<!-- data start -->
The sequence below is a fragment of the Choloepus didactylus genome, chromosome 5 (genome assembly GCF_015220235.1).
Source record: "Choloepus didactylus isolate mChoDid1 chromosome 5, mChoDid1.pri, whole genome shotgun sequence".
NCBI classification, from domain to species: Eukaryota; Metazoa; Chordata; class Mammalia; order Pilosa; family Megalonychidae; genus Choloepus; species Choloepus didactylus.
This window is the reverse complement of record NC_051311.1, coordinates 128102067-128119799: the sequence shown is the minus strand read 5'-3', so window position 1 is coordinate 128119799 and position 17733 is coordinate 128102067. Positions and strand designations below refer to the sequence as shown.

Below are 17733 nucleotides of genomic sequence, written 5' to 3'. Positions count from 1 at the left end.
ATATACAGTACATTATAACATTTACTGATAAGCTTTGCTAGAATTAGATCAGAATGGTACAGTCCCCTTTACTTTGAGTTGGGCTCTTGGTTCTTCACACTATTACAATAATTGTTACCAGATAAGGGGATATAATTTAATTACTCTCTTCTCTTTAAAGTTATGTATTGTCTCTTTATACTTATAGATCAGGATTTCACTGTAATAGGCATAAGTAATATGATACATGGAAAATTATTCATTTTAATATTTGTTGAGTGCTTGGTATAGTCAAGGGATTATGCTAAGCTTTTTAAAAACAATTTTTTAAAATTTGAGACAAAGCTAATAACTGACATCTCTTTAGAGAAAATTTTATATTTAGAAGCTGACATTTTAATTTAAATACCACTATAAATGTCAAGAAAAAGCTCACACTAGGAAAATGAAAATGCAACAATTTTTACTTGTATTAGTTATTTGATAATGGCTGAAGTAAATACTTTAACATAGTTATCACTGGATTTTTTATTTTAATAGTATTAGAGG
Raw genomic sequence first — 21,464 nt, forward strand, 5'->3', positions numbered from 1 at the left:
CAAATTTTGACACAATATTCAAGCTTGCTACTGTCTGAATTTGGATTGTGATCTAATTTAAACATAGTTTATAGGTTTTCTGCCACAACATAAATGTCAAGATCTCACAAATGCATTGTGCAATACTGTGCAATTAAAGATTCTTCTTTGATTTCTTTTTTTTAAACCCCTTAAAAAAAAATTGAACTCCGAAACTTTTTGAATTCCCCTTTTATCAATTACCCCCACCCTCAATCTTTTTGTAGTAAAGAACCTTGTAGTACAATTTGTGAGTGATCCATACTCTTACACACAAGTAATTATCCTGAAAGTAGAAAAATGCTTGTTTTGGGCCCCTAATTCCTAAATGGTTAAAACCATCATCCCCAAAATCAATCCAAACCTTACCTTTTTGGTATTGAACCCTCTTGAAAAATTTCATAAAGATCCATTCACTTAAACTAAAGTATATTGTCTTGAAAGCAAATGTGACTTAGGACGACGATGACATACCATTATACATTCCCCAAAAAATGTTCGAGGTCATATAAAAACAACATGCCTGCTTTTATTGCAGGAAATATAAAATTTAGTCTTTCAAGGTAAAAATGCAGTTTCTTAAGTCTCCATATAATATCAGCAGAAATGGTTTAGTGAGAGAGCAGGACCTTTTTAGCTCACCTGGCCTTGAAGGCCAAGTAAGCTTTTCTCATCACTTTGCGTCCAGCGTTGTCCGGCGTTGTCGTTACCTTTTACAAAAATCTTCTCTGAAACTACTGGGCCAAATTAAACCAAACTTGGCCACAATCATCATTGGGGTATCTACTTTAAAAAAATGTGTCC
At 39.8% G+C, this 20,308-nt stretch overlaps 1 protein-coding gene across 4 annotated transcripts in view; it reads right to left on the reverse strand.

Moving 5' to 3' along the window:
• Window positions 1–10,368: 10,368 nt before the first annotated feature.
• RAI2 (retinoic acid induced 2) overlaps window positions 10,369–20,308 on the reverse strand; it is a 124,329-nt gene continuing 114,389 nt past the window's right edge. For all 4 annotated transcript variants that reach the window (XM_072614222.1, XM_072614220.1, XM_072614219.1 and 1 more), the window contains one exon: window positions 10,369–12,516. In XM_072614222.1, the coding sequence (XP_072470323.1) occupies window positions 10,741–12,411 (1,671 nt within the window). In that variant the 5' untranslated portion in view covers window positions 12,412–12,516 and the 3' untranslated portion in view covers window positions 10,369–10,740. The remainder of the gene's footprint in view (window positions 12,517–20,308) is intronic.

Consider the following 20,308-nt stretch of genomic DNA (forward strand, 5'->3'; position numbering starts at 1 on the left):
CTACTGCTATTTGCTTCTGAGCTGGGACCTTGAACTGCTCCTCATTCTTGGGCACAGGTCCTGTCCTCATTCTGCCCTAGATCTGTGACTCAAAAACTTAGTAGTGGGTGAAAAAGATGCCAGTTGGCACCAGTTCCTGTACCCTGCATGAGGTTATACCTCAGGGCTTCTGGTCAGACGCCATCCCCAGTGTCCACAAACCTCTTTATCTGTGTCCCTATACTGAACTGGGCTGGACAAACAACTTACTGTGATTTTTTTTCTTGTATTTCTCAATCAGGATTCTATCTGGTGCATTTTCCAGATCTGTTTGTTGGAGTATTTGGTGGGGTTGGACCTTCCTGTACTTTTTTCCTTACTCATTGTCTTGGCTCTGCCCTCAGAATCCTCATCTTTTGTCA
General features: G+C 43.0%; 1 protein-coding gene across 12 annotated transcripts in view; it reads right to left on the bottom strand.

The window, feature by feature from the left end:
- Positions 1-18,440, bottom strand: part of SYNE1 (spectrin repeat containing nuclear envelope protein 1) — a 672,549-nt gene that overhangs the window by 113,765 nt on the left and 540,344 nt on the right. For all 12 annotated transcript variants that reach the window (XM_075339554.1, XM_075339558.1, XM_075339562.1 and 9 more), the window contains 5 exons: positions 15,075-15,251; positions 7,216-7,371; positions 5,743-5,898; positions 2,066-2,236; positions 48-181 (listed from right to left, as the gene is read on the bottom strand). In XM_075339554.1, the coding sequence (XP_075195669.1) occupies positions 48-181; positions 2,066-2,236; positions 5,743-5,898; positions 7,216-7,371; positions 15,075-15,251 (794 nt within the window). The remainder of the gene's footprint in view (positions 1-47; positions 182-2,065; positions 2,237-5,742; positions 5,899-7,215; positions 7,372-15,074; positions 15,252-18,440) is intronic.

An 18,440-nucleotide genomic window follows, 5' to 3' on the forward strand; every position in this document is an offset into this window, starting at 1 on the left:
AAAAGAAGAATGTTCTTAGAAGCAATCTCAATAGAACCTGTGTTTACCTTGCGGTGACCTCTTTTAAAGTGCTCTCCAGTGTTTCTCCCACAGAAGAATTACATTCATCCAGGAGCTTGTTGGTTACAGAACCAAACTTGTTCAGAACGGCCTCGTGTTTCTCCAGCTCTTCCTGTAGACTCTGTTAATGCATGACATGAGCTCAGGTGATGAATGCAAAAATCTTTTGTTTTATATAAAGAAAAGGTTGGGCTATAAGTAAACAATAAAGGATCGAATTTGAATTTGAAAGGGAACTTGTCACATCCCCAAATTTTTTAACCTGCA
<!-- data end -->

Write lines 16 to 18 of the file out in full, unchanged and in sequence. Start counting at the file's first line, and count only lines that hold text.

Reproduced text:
The window, feature by feature from the left end:
- Positions 1-18,440, bottom strand: part of SYNE1 (spectrin repeat containing nuclear envelope protein 1) — a 672,549-nt gene that overhangs the window by 113,765 nt on the left and 540,344 nt on the right. For all 12 annotated transcript variants that reach the window (XM_075339554.1, XM_075339558.1, XM_075339562.1 and 9 more), the window contains 5 exons: positions 15,075-15,251; positions 7,216-7,371; positions 5,743-5,898; positions 2,066-2,236; positions 48-181 (listed from right to left, as the gene is read on the bottom strand). In XM_075339554.1, the coding sequence (XP_075195669.1) occupies positions 48-181; positions 2,066-2,236; positions 5,743-5,898; positions 7,216-7,371; positions 15,075-15,251 (794 nt within the window). The remainder of the gene's footprint in view (positions 1-47; positions 182-2,065; positions 2,237-5,742; positions 5,899-7,215; positions 7,372-15,074; positions 15,252-18,440) is intronic.

An 18,440-nucleotide genomic window follows, 5' to 3' on the forward strand; every position in this document is an offset into this window, starting at 1 on the left: